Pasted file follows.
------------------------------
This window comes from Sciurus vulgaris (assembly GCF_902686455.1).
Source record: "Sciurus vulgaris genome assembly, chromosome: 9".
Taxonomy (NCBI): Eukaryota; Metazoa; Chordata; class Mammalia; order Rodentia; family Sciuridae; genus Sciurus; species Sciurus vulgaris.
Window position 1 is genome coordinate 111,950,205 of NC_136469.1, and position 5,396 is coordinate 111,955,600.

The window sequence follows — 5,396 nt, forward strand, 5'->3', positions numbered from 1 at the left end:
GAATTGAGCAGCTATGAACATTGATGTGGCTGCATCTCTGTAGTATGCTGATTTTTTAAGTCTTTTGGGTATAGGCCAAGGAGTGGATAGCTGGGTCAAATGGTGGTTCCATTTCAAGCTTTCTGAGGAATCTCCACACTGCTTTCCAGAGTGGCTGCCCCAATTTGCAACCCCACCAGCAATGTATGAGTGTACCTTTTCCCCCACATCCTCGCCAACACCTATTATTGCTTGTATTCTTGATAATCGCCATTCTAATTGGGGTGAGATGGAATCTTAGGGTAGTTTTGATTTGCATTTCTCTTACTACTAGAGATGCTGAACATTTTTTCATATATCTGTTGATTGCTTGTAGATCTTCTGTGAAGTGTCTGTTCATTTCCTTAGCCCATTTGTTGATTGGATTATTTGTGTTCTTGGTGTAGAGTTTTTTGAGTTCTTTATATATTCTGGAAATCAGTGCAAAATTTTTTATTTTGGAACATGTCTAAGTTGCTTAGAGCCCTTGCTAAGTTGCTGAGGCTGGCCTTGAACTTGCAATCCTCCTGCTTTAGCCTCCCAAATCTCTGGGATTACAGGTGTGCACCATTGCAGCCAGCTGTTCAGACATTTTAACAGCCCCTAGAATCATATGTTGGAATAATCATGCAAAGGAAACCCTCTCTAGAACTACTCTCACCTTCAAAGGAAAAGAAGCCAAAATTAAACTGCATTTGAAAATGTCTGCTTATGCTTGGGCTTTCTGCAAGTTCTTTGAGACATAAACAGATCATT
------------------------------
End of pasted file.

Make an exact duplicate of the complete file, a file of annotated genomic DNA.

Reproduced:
This window comes from Sciurus vulgaris (assembly GCF_902686455.1).
Source record: "Sciurus vulgaris genome assembly, chromosome: 9".
Taxonomy (NCBI): Eukaryota; Metazoa; Chordata; class Mammalia; order Rodentia; family Sciuridae; genus Sciurus; species Sciurus vulgaris.
Window position 1 is genome coordinate 111,950,205 of NC_136469.1, and position 5,396 is coordinate 111,955,600.

The window sequence follows — 5,396 nt, forward strand, 5'->3', positions numbered from 1 at the left end:
GAATTGAGCAGCTATGAACATTGATGTGGCTGCATCTCTGTAGTATGCTGATTTTTTAAGTCTTTTGGGTATAGGCCAAGGAGTGGATAGCTGGGTCAAATGGTGGTTCCATTTCAAGCTTTCTGAGGAATCTCCACACTGCTTTCCAGAGTGGCTGCCCCAATTTGCAACCCCACCAGCAATGTATGAGTGTACCTTTTCCCCCACATCCTCGCCAACACCTATTATTGCTTGTATTCTTGATAATCGCCATTCTAATTGGGGTGAGATGGAATCTTAGGGTAGTTTTGATTTGCATTTCTCTTACTACTAGAGATGCTGAACATTTTTTCATATATCTGTTGATTGCTTGTAGATCTTCTGTGAAGTGTCTGTTCATTTCCTTAGCCCATTTGTTGATTGGATTATTTGTGTTCTTGGTGTAGAGTTTTTTGAGTTCTTTATATATTCTGGAAATCAGTGCAAAATTTTTTATTTTGGAACATGTCTAAGTTGCTTAGAGCCCTTGCTAAGTTGCTGAGGCTGGCCTTGAACTTGCAATCCTCCTGCTTTAGCCTCCCAAATCTCTGGGATTACAGGTGTGCACCATTGCAGCCAGCTGTTCAGACATTTTAACAGCCCCTAGAATCATATGTTGGAATAATCATGCAAAGGAAACCCTCTCTAGAACTACTCTCACCTTCAAAGGAAAAGAAGCCAAAATTAAACTGCATTTGAAAATGTCTGCTTATGCTTGGGCTTTCTGCAAGTTCTTTGAGACATAAACAGATCATT